2014: C.J. Fiedorowicz, TE, Louis Nix DT. Nix was a complete bust; C.J. developed into a decent tight end before concussions prematurely ended his career. Still, you could reluctantly call him a hit. Nix is a clear miss.

2015: Jalen Strong, WR. Complete miss.

2016: Braxton Miller, WR. He at least saw some action on the field before being cut but another big miss.

2017: D'Onta Foreman, RB. Cut in camp this year, so another complete whiff.

2018: Justin Reid, S, Martinas Rankin, OL, Jordan Akins, TE.

Reid has all the ear markings of a perennial Pro Bowler. Akins has emerged as a decent threat in a crowded tight end room. Rankin, as mentioned earlier, might not make the team. So two hits and for now Rankin is a miss. We won't look at 2019 yet, but the Warring pick - questionable at the time - could easily be another clunker, but we may not know until next year. What happens to those two over the next few years will help add clarity to these numbers.

Is it as bad as it looks?

So overall, with nine third-round picks in the O'Brien era, the Texans have three hits, five misses (if you count Rankin) and an incomplete.

The positives? They are batting 1.000 on tight ends (pending Warring) and safety. They are zero percent on OL, RB and WR.

The overall hit rate is .375. In a given year, NFL starters from the second and third round combined make up roughly 30 percent of the league. Even if you count Fiedorowicz as a bust, they are still at almost 29 percent out of the third round, which would be above the league average, according to a Forbes study from the 2014 season. While that number varies year to year, it is likely no more than a few percentage points. So about average.

Throw in the second round picks, where Bernardrick McKinney, Zach Cunningham and Nick Martin have all become starters with one glaring bust - Xavier Sua'Filo - and they are hitting at 75 percent in the second round, 66 percent overall in rounds 2-3. Now you could argue Martin is not a good player, but he has been a starter pretty much since Day 1. Even taking him out, that is still 55 percent. Again, the bust is glaring in Sua'Filo, which makes it look a lot worse.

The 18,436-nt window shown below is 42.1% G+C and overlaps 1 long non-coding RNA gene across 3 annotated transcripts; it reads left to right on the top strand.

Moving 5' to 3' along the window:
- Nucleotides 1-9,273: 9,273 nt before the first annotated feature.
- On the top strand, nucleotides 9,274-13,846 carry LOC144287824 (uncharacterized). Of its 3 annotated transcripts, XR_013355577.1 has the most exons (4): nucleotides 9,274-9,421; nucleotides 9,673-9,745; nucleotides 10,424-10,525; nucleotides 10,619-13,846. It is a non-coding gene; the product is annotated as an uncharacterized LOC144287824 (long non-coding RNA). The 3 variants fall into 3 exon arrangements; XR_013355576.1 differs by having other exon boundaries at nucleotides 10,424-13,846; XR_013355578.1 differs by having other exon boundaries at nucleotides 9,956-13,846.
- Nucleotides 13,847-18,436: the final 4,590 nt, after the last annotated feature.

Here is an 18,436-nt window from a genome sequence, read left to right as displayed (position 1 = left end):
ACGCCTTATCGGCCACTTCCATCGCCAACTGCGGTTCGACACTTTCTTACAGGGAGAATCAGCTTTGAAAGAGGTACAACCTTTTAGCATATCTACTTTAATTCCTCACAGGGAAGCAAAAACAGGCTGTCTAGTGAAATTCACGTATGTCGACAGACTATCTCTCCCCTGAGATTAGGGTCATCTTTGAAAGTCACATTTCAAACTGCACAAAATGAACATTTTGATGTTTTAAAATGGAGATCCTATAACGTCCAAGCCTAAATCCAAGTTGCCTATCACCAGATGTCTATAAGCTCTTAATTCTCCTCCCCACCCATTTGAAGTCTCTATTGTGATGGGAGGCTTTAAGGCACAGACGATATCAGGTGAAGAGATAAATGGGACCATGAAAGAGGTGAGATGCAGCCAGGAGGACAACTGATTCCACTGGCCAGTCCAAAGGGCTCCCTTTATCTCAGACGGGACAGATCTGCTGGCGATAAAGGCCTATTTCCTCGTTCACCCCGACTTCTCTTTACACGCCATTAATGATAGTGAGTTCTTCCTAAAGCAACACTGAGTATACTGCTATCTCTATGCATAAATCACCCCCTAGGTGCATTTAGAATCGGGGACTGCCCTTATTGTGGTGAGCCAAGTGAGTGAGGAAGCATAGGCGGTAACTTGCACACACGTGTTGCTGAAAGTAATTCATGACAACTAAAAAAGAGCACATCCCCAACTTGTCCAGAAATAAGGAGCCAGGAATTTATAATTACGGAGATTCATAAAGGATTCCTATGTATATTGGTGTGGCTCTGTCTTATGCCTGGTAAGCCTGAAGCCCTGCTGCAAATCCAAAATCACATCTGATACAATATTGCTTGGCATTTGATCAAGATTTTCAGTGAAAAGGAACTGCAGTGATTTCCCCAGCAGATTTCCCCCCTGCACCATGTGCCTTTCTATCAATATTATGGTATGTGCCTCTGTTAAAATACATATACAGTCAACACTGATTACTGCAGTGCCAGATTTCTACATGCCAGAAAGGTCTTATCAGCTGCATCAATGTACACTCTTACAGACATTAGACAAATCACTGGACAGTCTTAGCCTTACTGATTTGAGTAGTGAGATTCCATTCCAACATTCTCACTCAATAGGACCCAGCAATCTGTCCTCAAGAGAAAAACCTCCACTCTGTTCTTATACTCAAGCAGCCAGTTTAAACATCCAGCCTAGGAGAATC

The good news

The narrative is the Texans tend to nail their first round picks. According to the Riot Report, first rounders only hit at a 53 percent rate for a player to become a consistent starter over five years.

Again, looking at the O'Brien era only, the top picks have been Jadeveon Clowney, Will Fuller, Kevin Johnson, Deshaun Watson and Titus Howard. Eliminating Howard since it is too early, Clowney and Watson are clear hits; Fuller is a good player who can never stay healthy. If he does, he could be a key contributor but that remains to be seen. Still, he is an NFL starter so give him a hit, even if it is incomplete. Johnson was a disaster and is gone. If you give them Fuller, that is still 75 percent, well above the league average. If you don't count Fuller, they are right at the league average, slightly below. Again, all of this is specific to the O'Brien era.

What does it all mean?

The third round misses have been high profile, colossal mistakes, which makes it look worse. Foreman was supposed to develop into a home run threat on offense. Miller was a high profile project. The team traded up to get Strong. Nix never made it to the field. But overall, the results are about on par with the rest of the league, even above average. Those were not the results I expected when I started this article. But there is also no way to quantify players who hung around and contributed but were never really "hits" or "misses." The Texans misses were clear, as they are no longer on the roster.

Which brings us to Duke Johnson

While many have been critical of the Texans for giving up a third to get Duke Johnson, it makes a lot of sense. You are getting a proven NFL player with starting capabilities for a pick that hits less than 30 percent of the time. While building through the draft is important, it also goes to show that most teams and fans greatly overvalue draft picks. And most picks are like buying new cars - the value goes down as soon as you get them off the lot. Johnson should provide a much surer thing than a third-rounder.

The bottom line

As with most things, when it comes to drafting, the Texans are about average. The third round busts look bad relative to expectations, but overall the number of hits is about where the league is. They probably aren't as good in the first round as the perception. Obviously good teams do better than than average, bad ones do much worse, but as with most things, the Texans aren't bad at drafting high-round picks.

They are just mediocre, a staple of the organization since its inception.